Details about the Israeli air strike in Syria last week remain elusive, with various reports describing an attack on both a Syrian military research center on chemical and biological weapons and a convoy carrying SA-17 anti-aircraft missiles to Hezbollah. It is quite possible, indeed likely, that both were targeted by the Israeli Air Force. Either way the Israelis are doing a good turn, not only for themselves but also for the U.S. and other regional allies by trying to limit the fall-out from the Syrian civil war. Would that we were doing as much.
The ease with which the Israeli Air Force penetrated Syrian air space–which replicates a similar Israeli bombing mission in 2007 to take out a Syrian nuclear reactor–shows that it would not be all that hard for the U.S., acting with NATO and Arab allies, to likewise intervene to establish a no-fly zone. The U.S. military has been opposed to such a mission, for understandable reasons, because it could bring about considerable complications and because resources are already being strained by budget cuts. But from a military standpoint there is little doubt that a no-fly zone could be established relatively quickly and easily–the Syrian air defenses, which have raised such alarms in Washington, are not all that formidable after all when attacked by a U.S.-equipped air force.
And the Israelis did not even bother to take out the missile-defense system; they probably used electronic warfare to jam the system for a period to allow their aircraft to get in and out. The U.S. and our allies, if we were to undertake a campaign in support of the rebels, would take out the entire air-defense network, as they previously took out similar networks in Iraq and Libya. That would make follow-on sorties as close to risk-free from the American standpoint as anything gets in the inherently risky and dangerous realm of warfare.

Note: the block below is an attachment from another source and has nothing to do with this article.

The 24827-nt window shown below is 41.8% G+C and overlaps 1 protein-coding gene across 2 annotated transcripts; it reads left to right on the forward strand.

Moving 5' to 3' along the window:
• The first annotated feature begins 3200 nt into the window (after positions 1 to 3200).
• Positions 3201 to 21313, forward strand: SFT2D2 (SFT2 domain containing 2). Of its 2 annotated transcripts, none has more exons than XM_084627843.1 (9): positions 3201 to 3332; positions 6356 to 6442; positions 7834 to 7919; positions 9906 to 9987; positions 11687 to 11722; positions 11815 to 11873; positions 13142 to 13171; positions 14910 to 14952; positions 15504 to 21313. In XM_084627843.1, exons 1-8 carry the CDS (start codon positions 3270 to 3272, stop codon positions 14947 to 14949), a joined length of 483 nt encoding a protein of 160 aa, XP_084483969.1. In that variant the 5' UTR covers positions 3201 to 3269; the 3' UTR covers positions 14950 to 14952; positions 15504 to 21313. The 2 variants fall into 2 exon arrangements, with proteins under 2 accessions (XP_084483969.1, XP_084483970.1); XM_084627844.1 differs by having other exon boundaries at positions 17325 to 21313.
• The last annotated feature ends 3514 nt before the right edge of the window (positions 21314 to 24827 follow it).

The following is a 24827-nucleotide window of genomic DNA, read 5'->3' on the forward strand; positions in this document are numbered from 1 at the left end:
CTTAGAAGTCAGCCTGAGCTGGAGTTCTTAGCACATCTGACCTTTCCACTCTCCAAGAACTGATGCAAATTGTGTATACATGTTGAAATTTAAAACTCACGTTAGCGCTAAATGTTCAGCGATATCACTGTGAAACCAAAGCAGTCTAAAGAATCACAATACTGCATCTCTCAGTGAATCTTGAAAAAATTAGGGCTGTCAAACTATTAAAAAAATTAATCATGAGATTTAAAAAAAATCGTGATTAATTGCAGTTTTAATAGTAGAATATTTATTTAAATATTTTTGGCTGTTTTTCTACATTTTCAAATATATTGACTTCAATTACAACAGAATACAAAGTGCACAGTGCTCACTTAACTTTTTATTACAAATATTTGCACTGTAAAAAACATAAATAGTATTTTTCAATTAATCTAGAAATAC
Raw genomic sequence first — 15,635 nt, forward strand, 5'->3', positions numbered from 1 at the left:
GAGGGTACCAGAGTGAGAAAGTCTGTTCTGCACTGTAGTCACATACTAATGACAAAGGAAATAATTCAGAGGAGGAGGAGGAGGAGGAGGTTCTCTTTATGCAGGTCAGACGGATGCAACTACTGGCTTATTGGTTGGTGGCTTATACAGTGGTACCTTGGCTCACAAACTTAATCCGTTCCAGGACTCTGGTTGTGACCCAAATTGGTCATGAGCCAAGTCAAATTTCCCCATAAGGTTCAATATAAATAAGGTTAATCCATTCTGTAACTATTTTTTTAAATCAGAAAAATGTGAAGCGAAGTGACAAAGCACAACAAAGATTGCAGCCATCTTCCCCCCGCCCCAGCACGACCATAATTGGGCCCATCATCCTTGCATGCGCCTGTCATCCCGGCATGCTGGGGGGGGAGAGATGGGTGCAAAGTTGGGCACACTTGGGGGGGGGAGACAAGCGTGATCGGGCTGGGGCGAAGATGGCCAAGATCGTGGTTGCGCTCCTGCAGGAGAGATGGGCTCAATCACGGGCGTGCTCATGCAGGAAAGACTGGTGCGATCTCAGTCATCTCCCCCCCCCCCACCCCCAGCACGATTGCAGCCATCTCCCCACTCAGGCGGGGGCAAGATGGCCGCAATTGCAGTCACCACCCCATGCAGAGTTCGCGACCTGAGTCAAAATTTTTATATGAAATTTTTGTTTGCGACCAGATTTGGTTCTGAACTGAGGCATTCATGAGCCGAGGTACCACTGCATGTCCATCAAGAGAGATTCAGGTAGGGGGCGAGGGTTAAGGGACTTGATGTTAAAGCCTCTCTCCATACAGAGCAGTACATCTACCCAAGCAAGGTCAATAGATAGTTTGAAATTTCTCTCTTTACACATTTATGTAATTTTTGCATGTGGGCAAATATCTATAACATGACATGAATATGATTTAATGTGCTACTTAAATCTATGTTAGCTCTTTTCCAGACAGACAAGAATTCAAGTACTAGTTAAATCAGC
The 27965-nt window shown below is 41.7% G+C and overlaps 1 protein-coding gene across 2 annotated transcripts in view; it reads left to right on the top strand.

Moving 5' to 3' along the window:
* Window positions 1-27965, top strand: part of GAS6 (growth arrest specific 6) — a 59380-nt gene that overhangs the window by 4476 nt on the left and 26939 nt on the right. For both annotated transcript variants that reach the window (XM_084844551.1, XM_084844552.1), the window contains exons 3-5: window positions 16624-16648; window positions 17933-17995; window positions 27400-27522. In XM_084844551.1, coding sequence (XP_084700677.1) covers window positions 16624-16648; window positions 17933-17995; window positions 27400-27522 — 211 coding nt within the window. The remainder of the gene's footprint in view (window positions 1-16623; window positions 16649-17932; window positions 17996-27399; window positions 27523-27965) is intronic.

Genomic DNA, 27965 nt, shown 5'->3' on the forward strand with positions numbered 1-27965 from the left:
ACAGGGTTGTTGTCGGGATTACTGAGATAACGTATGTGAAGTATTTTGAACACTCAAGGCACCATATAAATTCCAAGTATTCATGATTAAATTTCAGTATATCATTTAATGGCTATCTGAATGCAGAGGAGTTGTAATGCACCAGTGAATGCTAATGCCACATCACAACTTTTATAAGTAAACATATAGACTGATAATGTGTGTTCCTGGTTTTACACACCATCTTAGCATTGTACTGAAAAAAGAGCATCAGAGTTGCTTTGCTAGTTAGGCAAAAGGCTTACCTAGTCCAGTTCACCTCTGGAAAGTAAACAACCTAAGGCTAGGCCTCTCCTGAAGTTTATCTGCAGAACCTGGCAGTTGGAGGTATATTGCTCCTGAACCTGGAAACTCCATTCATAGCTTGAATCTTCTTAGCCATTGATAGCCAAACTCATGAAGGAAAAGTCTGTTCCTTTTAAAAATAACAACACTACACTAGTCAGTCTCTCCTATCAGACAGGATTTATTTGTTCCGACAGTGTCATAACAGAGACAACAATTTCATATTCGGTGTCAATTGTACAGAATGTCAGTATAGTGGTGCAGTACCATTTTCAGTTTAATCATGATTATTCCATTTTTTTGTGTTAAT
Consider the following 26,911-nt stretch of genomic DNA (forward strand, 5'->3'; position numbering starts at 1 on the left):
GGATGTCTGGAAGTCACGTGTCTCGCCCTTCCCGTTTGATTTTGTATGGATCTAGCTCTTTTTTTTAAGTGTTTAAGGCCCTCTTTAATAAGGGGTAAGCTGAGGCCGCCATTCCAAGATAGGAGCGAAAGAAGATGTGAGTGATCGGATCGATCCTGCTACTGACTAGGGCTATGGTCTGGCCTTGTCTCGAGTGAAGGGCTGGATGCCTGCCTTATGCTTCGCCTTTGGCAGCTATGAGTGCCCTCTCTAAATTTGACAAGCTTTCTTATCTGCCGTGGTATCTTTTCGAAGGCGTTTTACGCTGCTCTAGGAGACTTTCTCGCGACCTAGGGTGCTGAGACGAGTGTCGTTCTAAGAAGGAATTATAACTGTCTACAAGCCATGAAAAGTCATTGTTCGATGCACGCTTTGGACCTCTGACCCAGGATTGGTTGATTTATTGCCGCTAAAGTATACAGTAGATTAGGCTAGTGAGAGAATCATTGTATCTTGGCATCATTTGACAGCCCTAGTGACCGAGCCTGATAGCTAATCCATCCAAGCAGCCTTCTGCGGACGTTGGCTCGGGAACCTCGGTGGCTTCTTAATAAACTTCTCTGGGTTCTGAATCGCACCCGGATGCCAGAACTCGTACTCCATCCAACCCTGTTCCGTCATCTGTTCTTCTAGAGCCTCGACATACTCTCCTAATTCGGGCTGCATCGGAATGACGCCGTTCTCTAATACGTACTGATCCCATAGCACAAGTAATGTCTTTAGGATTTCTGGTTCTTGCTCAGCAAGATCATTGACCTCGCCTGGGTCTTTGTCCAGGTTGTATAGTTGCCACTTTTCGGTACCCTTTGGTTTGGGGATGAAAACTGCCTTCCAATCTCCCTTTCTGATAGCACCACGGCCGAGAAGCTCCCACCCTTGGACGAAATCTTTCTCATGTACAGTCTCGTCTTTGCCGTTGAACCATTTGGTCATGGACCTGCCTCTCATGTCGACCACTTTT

Yet, despite the military feasibility of such a project and the strategic imperative of ousting Assad to end his nation’s suffering and deal a blow to his Iranian backers, there is basically no chance that such an operation will take place. A no-fly zone would require American leadership and there is no sign of such leadership in the second Obama administration, which has lost the most forceful advocates for a strong American role in the world: Secretaries Gates and Clinton and CIA Director David Petraeus. The Syrians are on their own, it seems, and the conflict shows no sign of burning out anytime soon.